Emeline (1864)
Emeline Site Map
A Diver descends over Emelines forward Centerboard
A Single Deadeye located near Emelines Aft Centerboard
Archaeologists record Emelines Aft Centerboard
Emelines Bow Section and Forward Portside Hull
Emelines Keelson Looking Aft
Image of Emelines Two Centerboards Looking Aft
By The Numbers
Lives Lost
Depth (ft)
Service History

The wooden double centerboard schooner Emeline was originally built with two masts and a single centerboard (later a third mast and a second centerboard was added). The additional mast would allow for extra speed and the extra centerboard would allow vessels like Emeline to sail closer to the wind and therefore get cargo to market faster. The additional hardware would take up space in the cargo hold, but fast sailing allowed for additional voyages that would compensate for the loss of cargo capacity. Double Centerboard schooners are a rare type of Great Lakes schooner that lasted for only a short duration on the Great Lakes.

The Emeline was built in 1864 by master shipbuilder Myron Williams at Vicksburg (name changed to Marysville in 1859), Michigan. Some sources cite the build date as 1862. In 1874-1875 the Emeline was valued at $5,500 and rated B1. The vessel spent most of its career carrying lumber throughout the lower Great Lakes region.

1864: Edward Kanter, owner of the Emeline since April 1863, had the two-masted schooner rebuilt into a three-masted, double centerboard schooner, increasing the length from 83.0 feet to 111.4 and the tonnage from 121.12 tons to 127.9. These were the only major changes ever made to the vessel's hull.

October 9, 1871, the Emeline was docked on the Chicago River during the Great Chicago Fire. The mate on board had commissioned the tug L.H. Boole to tow the vessel to safety. The tug took Emeline in a hip tow and navigated past several blocks of burning buildings to a point above 12th Street in downtown Chicago thus saving the schooner. The crew of the L.H. Boole claimed the mate from the Emeline had offered to pay $300.00 for the tow when the standard rate was $30.00. The mate of the Emeline claimed the fee was extortion and refused to pay. The dispute would be settled on February 23, 1875, by Judge Henry Blodgette for the US District Court for the Northern District of Illinois. The owners of the Emeline were libeled for failure to pay for services rendered by tug L.H. Boole for moving the schooner on the night of the Great Chicago Fire and were forced to pay the $300.00 for the tow.

June 26, 1875, the Emeline had collided with the schooner Rouse Simmons while sailing through a fog. The Emeline was cut down almost to its waterline. Its fore rigging was torn away, the foresail was ruined, bulwarks stove in, several stanchions were broken and a large section of the railing was missing.The Rouse Simmons lost its bowsprit and jibboom. Emeline limped into Chicago on June 28, 1875, and went into repairs at a shipyard. The schooner was out of service for several weeks for repairs.

March 13, 1896: Adam Abrahamson became the last owner/captain of the Emeline when he purchased the vessel for $1,500.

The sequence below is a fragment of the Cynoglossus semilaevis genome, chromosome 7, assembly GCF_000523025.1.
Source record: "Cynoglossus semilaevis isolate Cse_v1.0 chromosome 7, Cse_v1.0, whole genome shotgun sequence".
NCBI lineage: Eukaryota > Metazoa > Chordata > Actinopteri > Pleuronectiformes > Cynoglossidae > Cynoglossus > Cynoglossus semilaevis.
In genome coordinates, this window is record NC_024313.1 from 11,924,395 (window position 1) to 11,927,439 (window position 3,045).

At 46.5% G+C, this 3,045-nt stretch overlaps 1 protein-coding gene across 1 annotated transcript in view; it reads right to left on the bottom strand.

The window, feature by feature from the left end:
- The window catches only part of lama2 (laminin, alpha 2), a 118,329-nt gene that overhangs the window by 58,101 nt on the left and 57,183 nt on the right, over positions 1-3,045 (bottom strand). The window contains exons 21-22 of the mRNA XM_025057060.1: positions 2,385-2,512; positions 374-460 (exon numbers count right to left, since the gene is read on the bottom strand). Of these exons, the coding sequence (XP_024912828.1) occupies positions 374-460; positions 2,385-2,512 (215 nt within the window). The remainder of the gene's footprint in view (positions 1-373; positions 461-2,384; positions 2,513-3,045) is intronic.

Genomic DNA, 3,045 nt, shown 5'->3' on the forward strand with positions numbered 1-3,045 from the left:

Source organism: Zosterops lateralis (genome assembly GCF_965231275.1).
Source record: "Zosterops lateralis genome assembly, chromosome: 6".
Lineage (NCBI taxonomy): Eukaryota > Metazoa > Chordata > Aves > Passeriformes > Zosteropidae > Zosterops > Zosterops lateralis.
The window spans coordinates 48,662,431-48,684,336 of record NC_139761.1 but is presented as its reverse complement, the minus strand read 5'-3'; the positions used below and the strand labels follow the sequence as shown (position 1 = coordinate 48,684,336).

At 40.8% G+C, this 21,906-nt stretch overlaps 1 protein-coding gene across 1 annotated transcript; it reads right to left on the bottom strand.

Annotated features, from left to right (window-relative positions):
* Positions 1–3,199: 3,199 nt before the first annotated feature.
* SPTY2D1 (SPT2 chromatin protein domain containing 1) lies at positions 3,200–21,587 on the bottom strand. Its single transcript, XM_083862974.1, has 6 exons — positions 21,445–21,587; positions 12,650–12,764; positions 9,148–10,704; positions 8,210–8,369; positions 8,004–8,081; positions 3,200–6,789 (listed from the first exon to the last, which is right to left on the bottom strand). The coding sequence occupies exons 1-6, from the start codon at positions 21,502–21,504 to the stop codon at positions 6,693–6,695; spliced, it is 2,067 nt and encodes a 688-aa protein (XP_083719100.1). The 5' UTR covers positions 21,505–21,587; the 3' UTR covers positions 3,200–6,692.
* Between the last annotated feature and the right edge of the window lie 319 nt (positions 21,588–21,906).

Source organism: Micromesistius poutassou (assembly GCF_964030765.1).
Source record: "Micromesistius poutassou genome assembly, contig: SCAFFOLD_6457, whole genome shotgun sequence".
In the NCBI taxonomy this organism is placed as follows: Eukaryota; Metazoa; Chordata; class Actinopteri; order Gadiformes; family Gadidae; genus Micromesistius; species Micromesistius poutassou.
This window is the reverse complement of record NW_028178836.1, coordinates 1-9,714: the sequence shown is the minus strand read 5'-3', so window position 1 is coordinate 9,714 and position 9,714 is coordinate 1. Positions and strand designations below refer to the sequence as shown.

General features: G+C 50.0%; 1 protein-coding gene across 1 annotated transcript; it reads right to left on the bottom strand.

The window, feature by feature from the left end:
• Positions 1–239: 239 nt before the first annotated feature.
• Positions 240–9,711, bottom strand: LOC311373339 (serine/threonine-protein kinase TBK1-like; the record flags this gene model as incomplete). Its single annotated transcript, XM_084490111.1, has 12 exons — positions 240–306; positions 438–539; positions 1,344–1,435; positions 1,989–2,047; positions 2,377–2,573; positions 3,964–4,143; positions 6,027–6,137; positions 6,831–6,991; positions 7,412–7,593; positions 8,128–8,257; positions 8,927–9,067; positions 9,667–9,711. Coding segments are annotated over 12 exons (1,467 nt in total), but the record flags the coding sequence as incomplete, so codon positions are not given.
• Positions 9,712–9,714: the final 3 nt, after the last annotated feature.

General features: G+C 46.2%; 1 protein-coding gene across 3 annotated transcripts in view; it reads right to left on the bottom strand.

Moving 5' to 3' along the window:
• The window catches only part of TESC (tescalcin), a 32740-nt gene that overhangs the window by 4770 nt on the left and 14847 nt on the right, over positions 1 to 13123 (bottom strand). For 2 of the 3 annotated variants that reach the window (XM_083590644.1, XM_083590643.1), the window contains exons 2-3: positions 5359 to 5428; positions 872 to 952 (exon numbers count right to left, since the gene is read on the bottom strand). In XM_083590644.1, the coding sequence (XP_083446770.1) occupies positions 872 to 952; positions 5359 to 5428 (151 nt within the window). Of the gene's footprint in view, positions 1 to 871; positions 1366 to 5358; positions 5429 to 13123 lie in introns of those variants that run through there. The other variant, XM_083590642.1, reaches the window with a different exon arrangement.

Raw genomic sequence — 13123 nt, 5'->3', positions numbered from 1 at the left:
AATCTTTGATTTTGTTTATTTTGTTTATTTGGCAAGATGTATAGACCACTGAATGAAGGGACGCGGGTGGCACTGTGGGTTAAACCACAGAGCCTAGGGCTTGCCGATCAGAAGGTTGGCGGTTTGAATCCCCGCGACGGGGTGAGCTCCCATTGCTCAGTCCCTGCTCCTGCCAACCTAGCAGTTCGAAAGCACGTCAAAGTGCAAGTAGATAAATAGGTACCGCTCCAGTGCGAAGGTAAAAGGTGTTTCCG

Last Document Of Enrollment Surrendered: Chicago: 8/18/1896: "Vessel Lost".
Final Voyage

The three-masted schooner Emeline, #7492, capsized on August 8, 1896. The Emeline had been bound for the Allen and Sons Tannery in Kenosha, Wisconsin with a load of tamarack bark from Charlevoix, Michigan. When about twenty to twenty-five miles southeast of Bailey's Harbor, the vessel was struck by a squall out of the northwest and knocked over onto her starboard beam end. Her deck load of bark rolled off, she then righted herself only to capsize again to her port side. The captain and three crew members were able to save themselves by launching the yawl boat and rowing to Bailey's Harbor. The schooner Charles Foster happened by the Emeline after the crew had rowed away and as a result mistakenly reported to the press that the crew had probably been lost.

The tug Sydney Smith from Sturgeon Bay was sent out by the Life Saving Station keeper the next day to locate and tow the Emeline into Bailey's Harbor. The vessel was found awash and drifting on the open lake. An attempt was made to right her by pulling on the mast, but this only broke the mast. The schooner Nancy Dell was used to right her but she rolled over again that night. By August 22, the schooner sank off Anclam's Pier, in Baileys Harbor, in 21 feet of water. Only the vessel's gunwales, two remaining masts, and spars showed above the surface. The schooner's final owner Adam Abrahamson had no money to raise the ship, no money to pay the crew and the cargo was uninsured, therefore the wreck of the Emeline was abandoned.

By January of 1897, the wreck of the Emeline had broken into pieces. The forward section of the wreck remained where it had sunk, the stern section had moved 600 feet north working its way toward shore. It sat 400 feet west of the range light, in 19 feet of water. In 1903, Captain Thomas Isabell retrieved the anchors from the wreck.

Mr. Thompkins of the United States Corps of Engineers visited the wreck site in October of 1896. He stated that as long as the tops of the masts were above the water, there should be adequate notice of the wreck's presence to passing ships. Once Emeline's masts were gone and she was no longer obviously visible, the United States Lighthouse Service would consider the Emeline to be a hazard to navigation. The Emeline was dynamited in September of1903 to allow greater clearance for navigation.

Longtime known as the "Anclam Pier Wreck", today the vessel sits upright, with many of its hull components intact. Many more remain beneath the sand.
Confirmed Location     Unconfirmed location
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